Merced, California Therapists
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An Overview of Mental Health in Merced, California
Merced, California is the seat of the county that bears its name. Estimates from the year 2014 put the population at 81,743. Merced was incorporated as a charter city in 1889. Geographically, it is located in the San Joaquin Valley near the banks of the Merced River for which it is named.
Nearly half of the population of Merced, 49.6 percent, identifies as Hispanic, while 30 percent identify as white, 11.5 percent identify as Asian, 5.7 percent identify as black, and 2.4 percent identify as two or more races. Only one-half percent identify as American Indian.
Merced County was one of the highest ranked in California for the average number of mentally unhealthy days reported over 30 days. The statewide average was 3.5 days of poor mental health out of 30, while the average for Merced County was 4.3. A majority of “key informants” in Merced County (63.2 percent) consider mental health to be a major problem, in part because, compared with 76.6 percent nationwide, only 66.3 percent of adults diagnosed with depression in Merced have sought professional help.
Factors Affecting Mental Health in Merced, California
Some of the most significant factors affecting mental health in Merced are economic factors. Merced was hit hard by the recession of 2008. For example, the number-nine top employer in Merced in 2010 was AT&T Mobility, which closed its call center in 2014, reducing its total employment in Merced to one-fifth of what it had been before.
The most current information available suggests that Merced has not yet recovered from the economic blow it was dealt approximately ten years ago. Per capita income in Merced is only $19,340. The estimated median household income in 2016 was $41,312, compared with $67,739 per year for all of California, and while the median value for a house or condo in California in 2016 was $477,500, home values in Merced were less than half that at $215,400.
A study by the Centers for Disease Control suggests that not only did the 2008 recession have a significant economic impact on the people of Merced but a strong impact on mental health as well. The suicide rate in Merced increased sharply between 2008 and 2011 compared with the rates for the United States and California, which remained largely unchanged and have yet to return to pre-recession levels.
Depression is one of the foremost mental health concerns in Merced. At some clinics, as many as 80 percent of patients have been screened for depression. Demographic groups that are particularly vulnerable include women and people ages 40-64. Across various income levels and ethnicities, more Merced residents exhibited symptoms of depression than received a diagnosis. There is also a disparity among different ethnicities and income levels as to how symptoms of depression manifest. White people and people earning a relatively high income were more likely to carry a diagnosis of major depressive disorder, while Latino residents and/or those earning a lower income were more likely to exhibit symptoms of chronic depression, which is less severe than major depressive disorder but may persist for two years or more.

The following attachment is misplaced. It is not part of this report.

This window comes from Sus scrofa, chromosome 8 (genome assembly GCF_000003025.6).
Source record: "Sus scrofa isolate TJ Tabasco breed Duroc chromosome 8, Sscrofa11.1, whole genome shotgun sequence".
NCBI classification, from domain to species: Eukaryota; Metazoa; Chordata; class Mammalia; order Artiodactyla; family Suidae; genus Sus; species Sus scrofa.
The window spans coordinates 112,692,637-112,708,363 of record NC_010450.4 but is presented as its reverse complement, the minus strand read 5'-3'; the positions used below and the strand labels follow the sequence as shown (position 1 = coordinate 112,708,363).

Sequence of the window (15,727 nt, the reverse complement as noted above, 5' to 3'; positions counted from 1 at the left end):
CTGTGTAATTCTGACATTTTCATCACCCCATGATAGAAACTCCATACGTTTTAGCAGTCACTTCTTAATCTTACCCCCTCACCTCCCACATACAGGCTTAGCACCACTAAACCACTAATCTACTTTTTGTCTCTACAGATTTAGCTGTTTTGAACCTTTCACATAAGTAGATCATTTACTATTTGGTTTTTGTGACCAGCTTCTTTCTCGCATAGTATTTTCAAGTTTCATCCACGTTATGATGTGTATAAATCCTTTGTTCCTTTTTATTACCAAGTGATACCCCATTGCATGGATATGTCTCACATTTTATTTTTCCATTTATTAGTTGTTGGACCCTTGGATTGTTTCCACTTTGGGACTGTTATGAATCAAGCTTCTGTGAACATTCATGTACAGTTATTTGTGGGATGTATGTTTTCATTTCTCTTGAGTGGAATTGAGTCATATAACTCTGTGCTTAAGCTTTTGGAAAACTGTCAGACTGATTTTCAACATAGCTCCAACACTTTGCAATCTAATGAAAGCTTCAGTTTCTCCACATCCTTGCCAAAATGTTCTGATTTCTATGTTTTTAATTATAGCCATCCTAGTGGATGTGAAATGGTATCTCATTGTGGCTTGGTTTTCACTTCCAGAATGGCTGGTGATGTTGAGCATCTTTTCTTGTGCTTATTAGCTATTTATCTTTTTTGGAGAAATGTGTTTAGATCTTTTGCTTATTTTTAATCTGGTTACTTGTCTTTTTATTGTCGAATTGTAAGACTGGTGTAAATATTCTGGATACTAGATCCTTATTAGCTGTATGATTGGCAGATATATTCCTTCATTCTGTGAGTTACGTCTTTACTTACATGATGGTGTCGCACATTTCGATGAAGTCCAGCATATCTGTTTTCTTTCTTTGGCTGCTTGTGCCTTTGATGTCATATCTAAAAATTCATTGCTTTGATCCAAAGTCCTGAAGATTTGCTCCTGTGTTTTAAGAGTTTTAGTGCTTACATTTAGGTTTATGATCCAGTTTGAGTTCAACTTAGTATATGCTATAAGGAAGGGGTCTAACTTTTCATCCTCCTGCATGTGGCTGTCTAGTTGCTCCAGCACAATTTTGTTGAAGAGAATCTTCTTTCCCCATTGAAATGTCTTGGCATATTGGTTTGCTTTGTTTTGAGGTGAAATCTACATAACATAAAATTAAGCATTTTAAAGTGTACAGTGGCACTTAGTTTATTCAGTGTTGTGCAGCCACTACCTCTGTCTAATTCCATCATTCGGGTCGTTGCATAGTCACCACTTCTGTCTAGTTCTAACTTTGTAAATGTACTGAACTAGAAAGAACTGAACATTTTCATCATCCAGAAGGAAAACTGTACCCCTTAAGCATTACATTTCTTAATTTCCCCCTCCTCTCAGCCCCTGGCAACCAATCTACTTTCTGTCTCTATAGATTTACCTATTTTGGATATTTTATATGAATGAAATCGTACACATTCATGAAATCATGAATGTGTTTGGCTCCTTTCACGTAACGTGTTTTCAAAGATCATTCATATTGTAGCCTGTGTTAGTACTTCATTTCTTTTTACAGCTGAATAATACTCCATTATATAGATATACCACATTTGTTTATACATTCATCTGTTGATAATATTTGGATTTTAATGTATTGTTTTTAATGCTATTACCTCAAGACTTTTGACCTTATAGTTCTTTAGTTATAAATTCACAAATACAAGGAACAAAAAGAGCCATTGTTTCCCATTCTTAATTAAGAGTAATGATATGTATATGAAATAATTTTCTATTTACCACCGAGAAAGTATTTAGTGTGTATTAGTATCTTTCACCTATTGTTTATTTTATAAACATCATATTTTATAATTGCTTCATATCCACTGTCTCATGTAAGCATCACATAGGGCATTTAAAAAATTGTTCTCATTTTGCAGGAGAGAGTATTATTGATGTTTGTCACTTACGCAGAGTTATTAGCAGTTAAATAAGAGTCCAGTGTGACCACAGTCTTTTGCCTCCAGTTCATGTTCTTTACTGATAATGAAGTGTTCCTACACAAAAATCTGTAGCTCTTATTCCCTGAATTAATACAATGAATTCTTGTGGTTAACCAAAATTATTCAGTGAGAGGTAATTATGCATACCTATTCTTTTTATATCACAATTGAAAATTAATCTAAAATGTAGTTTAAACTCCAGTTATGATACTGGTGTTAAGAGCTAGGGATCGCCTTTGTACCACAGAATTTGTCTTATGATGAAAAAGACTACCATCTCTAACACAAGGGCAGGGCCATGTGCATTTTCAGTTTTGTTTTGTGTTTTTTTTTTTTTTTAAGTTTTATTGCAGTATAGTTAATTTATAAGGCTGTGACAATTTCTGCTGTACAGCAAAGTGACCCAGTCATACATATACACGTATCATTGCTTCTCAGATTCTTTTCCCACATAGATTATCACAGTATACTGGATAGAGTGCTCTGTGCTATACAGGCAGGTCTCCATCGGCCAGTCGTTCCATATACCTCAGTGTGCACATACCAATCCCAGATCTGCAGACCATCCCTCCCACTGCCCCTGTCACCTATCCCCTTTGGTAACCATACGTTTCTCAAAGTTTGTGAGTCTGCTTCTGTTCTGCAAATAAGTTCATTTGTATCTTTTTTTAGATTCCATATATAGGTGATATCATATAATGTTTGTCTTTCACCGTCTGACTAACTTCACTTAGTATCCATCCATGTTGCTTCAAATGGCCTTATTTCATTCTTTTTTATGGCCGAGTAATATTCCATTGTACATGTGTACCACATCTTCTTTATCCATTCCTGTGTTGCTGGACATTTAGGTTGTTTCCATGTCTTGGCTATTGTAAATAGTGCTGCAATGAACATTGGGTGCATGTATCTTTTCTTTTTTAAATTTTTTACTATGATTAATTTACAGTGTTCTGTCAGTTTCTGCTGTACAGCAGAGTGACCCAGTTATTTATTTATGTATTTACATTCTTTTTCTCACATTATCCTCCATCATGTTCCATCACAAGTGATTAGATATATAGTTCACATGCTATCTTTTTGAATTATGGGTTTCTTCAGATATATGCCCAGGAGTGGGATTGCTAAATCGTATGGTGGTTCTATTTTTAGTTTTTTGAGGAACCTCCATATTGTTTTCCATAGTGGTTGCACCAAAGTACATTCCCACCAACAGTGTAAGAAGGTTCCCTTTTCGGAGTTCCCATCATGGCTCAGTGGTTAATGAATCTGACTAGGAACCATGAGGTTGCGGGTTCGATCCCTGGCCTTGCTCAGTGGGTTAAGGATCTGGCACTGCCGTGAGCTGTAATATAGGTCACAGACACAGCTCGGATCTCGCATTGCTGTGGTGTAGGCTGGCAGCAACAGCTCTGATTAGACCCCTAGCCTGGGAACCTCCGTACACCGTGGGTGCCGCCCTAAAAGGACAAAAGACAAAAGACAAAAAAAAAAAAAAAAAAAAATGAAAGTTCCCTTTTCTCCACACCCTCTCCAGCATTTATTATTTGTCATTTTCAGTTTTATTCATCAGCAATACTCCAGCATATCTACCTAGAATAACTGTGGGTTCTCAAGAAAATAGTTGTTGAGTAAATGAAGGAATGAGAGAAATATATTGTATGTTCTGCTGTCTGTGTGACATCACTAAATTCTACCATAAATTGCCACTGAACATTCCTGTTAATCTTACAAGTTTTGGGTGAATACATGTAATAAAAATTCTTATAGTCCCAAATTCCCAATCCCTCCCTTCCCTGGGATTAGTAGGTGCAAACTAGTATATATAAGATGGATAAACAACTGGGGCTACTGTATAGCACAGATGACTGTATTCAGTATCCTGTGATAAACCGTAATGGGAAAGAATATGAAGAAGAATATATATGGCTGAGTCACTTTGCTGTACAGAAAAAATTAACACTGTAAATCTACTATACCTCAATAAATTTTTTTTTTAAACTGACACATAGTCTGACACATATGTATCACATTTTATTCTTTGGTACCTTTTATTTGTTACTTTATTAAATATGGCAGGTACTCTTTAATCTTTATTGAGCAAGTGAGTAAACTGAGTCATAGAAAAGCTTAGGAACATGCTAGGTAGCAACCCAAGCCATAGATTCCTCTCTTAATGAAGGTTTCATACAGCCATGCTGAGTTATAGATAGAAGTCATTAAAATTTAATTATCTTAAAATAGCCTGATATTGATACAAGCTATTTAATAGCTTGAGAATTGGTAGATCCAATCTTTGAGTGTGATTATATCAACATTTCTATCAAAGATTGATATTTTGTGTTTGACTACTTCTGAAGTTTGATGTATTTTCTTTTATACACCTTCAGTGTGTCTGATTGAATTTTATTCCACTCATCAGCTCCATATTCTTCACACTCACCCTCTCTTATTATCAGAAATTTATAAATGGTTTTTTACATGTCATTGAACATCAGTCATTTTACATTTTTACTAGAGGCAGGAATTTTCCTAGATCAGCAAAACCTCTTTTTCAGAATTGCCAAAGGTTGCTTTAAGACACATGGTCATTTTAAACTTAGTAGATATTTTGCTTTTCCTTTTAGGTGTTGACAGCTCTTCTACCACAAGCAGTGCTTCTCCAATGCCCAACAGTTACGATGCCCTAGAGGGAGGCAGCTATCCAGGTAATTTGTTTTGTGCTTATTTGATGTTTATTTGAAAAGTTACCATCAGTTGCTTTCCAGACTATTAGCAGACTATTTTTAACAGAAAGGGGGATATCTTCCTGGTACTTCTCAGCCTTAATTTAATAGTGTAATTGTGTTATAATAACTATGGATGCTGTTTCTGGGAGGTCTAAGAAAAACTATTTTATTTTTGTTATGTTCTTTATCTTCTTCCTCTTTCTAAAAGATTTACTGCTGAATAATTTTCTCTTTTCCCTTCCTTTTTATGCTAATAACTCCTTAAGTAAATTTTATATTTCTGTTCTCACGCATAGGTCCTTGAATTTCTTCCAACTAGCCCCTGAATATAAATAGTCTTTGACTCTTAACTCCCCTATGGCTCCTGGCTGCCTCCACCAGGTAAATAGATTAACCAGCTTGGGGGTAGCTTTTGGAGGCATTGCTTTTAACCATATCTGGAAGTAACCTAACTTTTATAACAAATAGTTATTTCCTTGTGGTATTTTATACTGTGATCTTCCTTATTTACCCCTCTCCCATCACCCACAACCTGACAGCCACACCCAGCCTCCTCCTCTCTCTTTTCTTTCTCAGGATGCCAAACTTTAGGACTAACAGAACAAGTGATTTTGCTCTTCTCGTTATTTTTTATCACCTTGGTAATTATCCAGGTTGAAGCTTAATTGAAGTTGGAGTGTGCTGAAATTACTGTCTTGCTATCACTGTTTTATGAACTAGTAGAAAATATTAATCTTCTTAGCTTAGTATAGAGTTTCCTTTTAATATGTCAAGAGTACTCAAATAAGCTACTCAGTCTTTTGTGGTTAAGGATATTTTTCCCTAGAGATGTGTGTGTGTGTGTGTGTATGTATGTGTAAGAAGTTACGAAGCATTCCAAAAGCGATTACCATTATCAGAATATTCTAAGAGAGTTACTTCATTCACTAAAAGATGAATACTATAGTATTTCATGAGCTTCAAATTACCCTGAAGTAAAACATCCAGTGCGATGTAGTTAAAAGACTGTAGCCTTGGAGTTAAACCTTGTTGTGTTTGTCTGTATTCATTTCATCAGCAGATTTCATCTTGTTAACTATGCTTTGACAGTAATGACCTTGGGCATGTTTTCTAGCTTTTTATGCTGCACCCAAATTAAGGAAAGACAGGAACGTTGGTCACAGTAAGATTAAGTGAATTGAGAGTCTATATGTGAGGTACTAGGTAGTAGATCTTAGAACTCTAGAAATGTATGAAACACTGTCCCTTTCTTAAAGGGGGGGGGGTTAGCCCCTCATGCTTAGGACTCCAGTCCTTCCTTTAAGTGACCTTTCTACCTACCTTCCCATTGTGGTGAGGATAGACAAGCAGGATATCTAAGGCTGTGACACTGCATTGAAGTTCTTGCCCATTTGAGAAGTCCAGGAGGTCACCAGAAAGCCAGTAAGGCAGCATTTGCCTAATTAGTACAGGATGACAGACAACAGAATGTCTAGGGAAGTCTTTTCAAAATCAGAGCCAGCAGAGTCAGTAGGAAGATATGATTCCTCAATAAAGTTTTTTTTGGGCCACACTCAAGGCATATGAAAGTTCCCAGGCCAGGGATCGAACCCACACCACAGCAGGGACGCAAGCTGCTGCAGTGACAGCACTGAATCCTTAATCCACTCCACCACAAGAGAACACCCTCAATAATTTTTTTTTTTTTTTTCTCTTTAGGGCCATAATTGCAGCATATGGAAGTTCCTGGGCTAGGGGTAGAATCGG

Challenges Involved in Finding a Therapist in Merced
Despite mental health being acknowledged as a major problem in Merced, there are fewer mental health service providers available. Between 2013 and 2014, the mental health service capacity in Merced dropped by 4335 providers/locations, from 48,462 to 44,127, a decrease of 8.9%.
Approximately 52 percent of Merced residents speak a language other than English at home, and finding a therapist fluent in a language other than English and/or Spanish may pose some difficulty.
Mental Health Resources in Merced
Despite the challenges, there is still help available for those seeking mental health services in Merced. Merced County has a department of Behavioral Health and Recovery Services, offering a variety of programs, which are available 24/7, to adults, youth, children, and families on both an inpatient and outpatient basis. In addition to staff who speak Spanish and several Southeast Asian languages, the department can provide interpreter services at no cost to the consumer for other languages, including sign language. There is also an active chapter of the National Alliance on Mental Illness in Merced that lists resources related to urgent mental health matters on its website.